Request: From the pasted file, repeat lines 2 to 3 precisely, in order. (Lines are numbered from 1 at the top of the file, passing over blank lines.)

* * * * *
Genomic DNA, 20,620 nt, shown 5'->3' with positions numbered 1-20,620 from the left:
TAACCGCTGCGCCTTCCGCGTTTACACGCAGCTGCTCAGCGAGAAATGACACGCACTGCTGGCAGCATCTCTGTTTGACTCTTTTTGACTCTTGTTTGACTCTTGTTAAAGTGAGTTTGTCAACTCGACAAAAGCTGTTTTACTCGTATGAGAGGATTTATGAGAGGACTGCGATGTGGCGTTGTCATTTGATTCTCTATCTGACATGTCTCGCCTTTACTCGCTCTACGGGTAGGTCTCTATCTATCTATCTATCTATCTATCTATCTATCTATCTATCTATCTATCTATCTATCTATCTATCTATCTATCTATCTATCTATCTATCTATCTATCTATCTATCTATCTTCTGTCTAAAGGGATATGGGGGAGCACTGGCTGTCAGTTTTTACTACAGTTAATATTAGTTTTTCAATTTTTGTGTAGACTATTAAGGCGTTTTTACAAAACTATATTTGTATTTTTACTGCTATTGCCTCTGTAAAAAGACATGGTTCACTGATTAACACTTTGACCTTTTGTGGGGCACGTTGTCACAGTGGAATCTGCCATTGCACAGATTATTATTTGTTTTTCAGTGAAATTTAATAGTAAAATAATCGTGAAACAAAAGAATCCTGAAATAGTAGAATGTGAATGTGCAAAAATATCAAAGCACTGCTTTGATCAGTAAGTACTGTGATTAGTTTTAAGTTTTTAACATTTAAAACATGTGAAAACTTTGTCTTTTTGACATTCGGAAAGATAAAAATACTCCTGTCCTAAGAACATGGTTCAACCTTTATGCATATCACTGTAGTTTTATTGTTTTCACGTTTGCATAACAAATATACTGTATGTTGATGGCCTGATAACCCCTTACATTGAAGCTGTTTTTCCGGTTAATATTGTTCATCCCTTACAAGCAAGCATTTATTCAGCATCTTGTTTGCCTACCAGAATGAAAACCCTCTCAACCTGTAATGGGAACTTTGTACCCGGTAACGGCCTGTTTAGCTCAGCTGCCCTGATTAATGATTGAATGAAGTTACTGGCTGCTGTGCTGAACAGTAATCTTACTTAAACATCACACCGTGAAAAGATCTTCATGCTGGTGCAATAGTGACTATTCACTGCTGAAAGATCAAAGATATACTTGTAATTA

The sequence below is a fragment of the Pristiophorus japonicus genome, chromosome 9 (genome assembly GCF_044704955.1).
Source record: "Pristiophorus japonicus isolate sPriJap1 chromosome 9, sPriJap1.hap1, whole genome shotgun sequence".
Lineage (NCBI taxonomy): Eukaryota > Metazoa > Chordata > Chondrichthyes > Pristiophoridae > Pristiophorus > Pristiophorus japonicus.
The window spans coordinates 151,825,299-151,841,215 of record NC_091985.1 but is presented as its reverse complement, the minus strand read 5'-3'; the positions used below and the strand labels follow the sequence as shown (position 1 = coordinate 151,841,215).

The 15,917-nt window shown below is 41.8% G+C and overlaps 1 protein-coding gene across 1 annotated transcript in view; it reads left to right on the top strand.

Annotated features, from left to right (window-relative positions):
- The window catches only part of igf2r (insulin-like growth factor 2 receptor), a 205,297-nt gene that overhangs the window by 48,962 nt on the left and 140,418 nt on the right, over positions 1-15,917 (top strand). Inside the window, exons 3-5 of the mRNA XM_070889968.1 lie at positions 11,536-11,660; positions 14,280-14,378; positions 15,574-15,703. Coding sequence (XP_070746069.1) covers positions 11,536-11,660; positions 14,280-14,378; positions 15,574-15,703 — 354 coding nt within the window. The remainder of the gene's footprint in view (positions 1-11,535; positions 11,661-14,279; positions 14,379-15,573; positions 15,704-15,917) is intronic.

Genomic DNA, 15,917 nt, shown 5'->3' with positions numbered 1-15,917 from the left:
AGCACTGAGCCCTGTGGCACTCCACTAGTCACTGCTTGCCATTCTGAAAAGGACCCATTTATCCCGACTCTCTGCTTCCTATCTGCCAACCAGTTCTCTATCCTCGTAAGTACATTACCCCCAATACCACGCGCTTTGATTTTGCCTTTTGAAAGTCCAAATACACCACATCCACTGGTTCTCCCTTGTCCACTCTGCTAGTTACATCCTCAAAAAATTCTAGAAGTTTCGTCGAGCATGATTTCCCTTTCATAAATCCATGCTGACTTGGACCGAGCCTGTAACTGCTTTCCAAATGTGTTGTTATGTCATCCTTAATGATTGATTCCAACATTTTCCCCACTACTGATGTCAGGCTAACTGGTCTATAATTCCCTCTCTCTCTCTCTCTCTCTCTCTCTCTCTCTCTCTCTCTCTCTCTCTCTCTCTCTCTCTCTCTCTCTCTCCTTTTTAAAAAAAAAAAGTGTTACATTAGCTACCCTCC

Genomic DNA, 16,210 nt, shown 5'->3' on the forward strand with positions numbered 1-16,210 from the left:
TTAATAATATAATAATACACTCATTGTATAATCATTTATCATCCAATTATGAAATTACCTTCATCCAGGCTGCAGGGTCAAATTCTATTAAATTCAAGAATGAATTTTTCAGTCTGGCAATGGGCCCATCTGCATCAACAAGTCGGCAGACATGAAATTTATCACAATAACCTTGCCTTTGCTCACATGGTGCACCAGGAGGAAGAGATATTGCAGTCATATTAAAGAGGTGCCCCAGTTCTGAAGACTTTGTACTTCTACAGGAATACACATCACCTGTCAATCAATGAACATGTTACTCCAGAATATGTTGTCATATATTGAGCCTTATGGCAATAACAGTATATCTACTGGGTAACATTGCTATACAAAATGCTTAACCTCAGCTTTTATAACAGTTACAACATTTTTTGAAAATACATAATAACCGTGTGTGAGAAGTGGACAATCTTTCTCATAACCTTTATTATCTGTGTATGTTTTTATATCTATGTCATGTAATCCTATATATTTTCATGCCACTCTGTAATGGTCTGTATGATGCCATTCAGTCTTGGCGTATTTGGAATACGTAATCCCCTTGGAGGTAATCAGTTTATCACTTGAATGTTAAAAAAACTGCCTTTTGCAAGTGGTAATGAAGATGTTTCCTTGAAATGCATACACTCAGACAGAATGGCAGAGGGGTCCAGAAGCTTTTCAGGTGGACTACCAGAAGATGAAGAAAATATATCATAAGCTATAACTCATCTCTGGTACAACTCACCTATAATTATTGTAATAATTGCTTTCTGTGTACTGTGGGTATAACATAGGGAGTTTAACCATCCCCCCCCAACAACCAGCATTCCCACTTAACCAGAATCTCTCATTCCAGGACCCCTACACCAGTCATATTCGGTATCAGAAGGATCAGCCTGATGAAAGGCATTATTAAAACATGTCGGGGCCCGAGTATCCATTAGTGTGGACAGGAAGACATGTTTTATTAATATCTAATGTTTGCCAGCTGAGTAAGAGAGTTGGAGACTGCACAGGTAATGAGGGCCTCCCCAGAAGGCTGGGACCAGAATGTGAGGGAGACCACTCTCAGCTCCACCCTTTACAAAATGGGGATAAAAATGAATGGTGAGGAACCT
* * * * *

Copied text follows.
TAACCGCTGCGCCTTCCGCGTTTACACGCAGCTGCTCAGCGAGAAATGACACGCACTGCTGGCAGCATCTCTGTTTGACTCTTTTTGACTCTTGTTTGACTCTTGTTAAAGTGAGTTTGTCAACTCGACAAAAGCTGTTTTACTCGTATGAGAGGATTTATGAGAGGACTGCGATGTGGCGTTGTCATTTGATTCTCTATCTGACATGTCTCGCCTTTACTCGCTCTACGGGTAGGTCTCTATCTATCTATCTATCTATCTATCTATCTATCTATCTATCTATCTATCTATCTATCTATCTATCTATCTATCTATCTATCTATCTATCTATCTATCTATCTATCTATCTTCTGTCTAAAGGGATATGGGGGAGCACTGGCTGTCAGTTTTTACTACAGTTAATATTAGTTTTTCAATTTTTGTGTAGACTATTAAGGCGTTTTTACAAAACTATATTTGTATTTTTACTGCTATTGCCTCTGTAAAAAGACATGGTTCACTGATTAACACTTTGACCTTTTGTGGGGCACGTTGTCACAGTGGAATCTGCCATTGCACAGATTATTATTTGTTTTTCAGTGAAATTTAATAGTAAAATAATCGTGAAACAAAAGAATCCTGAAATAGTAGAATGTGAATGTGCAAAAATATCAAAGCACTGCTTTGATCAGTAAGTACTGTGATTAGTTTTAAGTTTTTAACATTTAAAACATGTGAAAACTTTGTCTTTTTGACATTCGGAAAGATAAAAATACTCCTGTCCTAAGAACATGGTTCAACCTTTATGCATATCACTGTAGTTTTATTGTTTTCACGTTTGCATAACAAATATACTGTATGTTGATGGCCTGATAACCCCTTACATTGAAGCTGTTTTTCCGGTTAATATTGTTCATCCCTTACAAGCAAGCATTTATTCAGCATCTTGTTTGCCTACCAGAATGAAAACCCTCTCAACCTGTAATGGGAACTTTGTACCCGGTAACGGCCTGTTTAGCTCAGCTGCCCTGATTAATGATTGAATGAAGTTACTGGCTGCTGTGCTGAACAGTAATCTTACTTAAACATCACACCGTGAAAAGATCTTCATGCTGGTGCAATAGTGACTATTCACTGCTGAAAGATCAAAGATATACTTGTAATTA

The sequence below is a fragment of the Pristiophorus japonicus genome, chromosome 9 (genome assembly GCF_044704955.1).